• Amazing piece , Rob. Works on both abstract and realism fronts. 
    Again , you’ve taken a seemingly ordinary scene and transported us into another world , another way of seeing nature. I doubt I’ll ever see another rock pool again without thinking of your painting. 
    I’d love to see it in reality because I doubt the photo comes close to helping us to appreciate its true beauty. 
    This is one you can be especially proud of, Rob. Not only because of the immense effort that went into producing it but also for having the sensitivity to be able to convey your feelings on to the canvas.  
    It IS mesmeric. It compels the viewer to stand beside it and gaze at the abstract , lacy patterns of the swirling water and hear those beautiful gurgling , babbling sounds. 
    It reminded me of that beautiful poem by the English poet , Edwards Shanks. 
    He wrote the words. You painted the picture. 
    ❤️


  • Thanks, @Gary_Heath. I'm glad folks think it works ok.  :)
  • Thanks so much, @Hilary for your kind comments.

    What a beautiful poem! It captures what I was trying to put across visually. I'm so glad you think the painting works. 

    Thanks heaps, @Hilary. :)
  • Wow really tremendous effort must have gone into this one! Looks great on screen but must be amazing in person. Congrats!
  • You know your art is good when people respond with poetry.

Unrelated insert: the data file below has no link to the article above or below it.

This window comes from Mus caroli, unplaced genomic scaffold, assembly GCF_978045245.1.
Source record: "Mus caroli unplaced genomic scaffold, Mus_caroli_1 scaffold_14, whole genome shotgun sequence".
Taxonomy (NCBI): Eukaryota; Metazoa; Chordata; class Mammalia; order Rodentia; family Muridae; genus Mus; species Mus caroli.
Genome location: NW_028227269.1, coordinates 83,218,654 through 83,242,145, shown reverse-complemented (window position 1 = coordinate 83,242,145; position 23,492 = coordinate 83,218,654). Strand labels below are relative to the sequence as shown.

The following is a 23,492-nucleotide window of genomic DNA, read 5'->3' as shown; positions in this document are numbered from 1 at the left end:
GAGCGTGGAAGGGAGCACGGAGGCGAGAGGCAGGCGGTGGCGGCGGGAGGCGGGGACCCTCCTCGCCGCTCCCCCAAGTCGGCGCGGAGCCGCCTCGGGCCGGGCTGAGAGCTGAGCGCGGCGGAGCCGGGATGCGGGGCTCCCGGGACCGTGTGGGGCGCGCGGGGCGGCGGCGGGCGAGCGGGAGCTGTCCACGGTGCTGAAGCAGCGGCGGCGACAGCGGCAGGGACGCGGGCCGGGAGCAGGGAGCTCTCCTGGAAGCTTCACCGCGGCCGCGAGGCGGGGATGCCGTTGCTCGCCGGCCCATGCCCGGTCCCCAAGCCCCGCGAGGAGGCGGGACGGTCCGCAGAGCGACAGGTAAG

• With this kind of work, and the meditative quality and abstract nature I'm getting a kind of Monet 'Water Lillies' feel. It clearly means a lot to you when you are painting a feeling or experience you have, so I feel you are expanding your type of work here, which is always a good thing.

    140 hours.. you have the patience of a saint. How do you do it??!



     
  • Thanks, @BOB73 and at @Richard_P.  It's different from my others so I'm glad folks think it works.  :)
  • edited July 4
    Hey, @dencal, when are you guys  in Western Australia going to open your borders? I need a holiday somewhere warm after this one and I'm itching to get back up to Coral Bay  We have no COVID19 in Tassie now so we're no threat to WA.  :)
  • Love the 'idea' of this work and the execution is something else. The movement is wonderful. Many congrats. 
  • edited July 7
    Thanks very much, @Coach_T01:)

    I've now started the second in what will be a series of three the same size using this type of subject.  :)
  • Rob

    Coral Bay is in the high 20’s every day next week (87f).